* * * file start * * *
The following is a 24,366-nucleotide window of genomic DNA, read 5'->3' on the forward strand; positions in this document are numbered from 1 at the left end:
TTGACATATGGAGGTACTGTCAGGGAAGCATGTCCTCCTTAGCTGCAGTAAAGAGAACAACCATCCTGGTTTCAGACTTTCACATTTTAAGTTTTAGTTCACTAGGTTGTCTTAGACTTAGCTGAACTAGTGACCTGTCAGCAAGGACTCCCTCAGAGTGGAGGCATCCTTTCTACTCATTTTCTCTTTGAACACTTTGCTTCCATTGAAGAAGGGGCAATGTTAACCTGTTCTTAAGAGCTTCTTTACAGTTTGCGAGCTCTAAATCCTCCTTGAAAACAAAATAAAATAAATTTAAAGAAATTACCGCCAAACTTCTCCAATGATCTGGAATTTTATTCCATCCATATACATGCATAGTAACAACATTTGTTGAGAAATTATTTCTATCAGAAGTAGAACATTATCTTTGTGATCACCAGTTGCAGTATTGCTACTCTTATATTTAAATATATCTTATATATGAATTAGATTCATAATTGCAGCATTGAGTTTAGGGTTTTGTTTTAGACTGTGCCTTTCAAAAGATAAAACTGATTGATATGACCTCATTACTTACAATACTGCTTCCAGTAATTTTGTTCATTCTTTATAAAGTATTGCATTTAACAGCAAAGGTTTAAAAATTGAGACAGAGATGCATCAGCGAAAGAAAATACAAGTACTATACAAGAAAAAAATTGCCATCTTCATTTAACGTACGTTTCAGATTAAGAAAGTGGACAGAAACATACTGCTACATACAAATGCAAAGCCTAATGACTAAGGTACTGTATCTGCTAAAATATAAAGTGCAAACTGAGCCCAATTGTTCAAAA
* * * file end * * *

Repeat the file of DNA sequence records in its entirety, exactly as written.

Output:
The following is a 24,366-nucleotide window of genomic DNA, read 5'->3' on the forward strand; positions in this document are numbered from 1 at the left end:
TTGACATATGGAGGTACTGTCAGGGAAGCATGTCCTCCTTAGCTGCAGTAAAGAGAACAACCATCCTGGTTTCAGACTTTCACATTTTAAGTTTTAGTTCACTAGGTTGTCTTAGACTTAGCTGAACTAGTGACCTGTCAGCAAGGACTCCCTCAGAGTGGAGGCATCCTTTCTACTCATTTTCTCTTTGAACACTTTGCTTCCATTGAAGAAGGGGCAATGTTAACCTGTTCTTAAGAGCTTCTTTACAGTTTGCGAGCTCTAAATCCTCCTTGAAAACAAAATAAAATAAATTTAAAGAAATTACCGCCAAACTTCTCCAATGATCTGGAATTTTATTCCATCCATATACATGCATAGTAACAACATTTGTTGAGAAATTATTTCTATCAGAAGTAGAACATTATCTTTGTGATCACCAGTTGCAGTATTGCTACTCTTATATTTAAATATATCTTATATATGAATTAGATTCATAATTGCAGCATTGAGTTTAGGGTTTTGTTTTAGACTGTGCCTTTCAAAAGATAAAACTGATTGATATGACCTCATTACTTACAATACTGCTTCCAGTAATTTTGTTCATTCTTTATAAAGTATTGCATTTAACAGCAAAGGTTTAAAAATTGAGACAGAGATGCATCAGCGAAAGAAAATACAAGTACTATACAAGAAAAAAATTGCCATCTTCATTTAACGTACGTTTCAGATTAAGAAAGTGGACAGAAACATACTGCTACATACAAATGCAAAGCCTAATGACTAAGGTACTGTATCTGCTAAAATATAAAGTGCAAACTGAGCCCAATTGTTCAAAA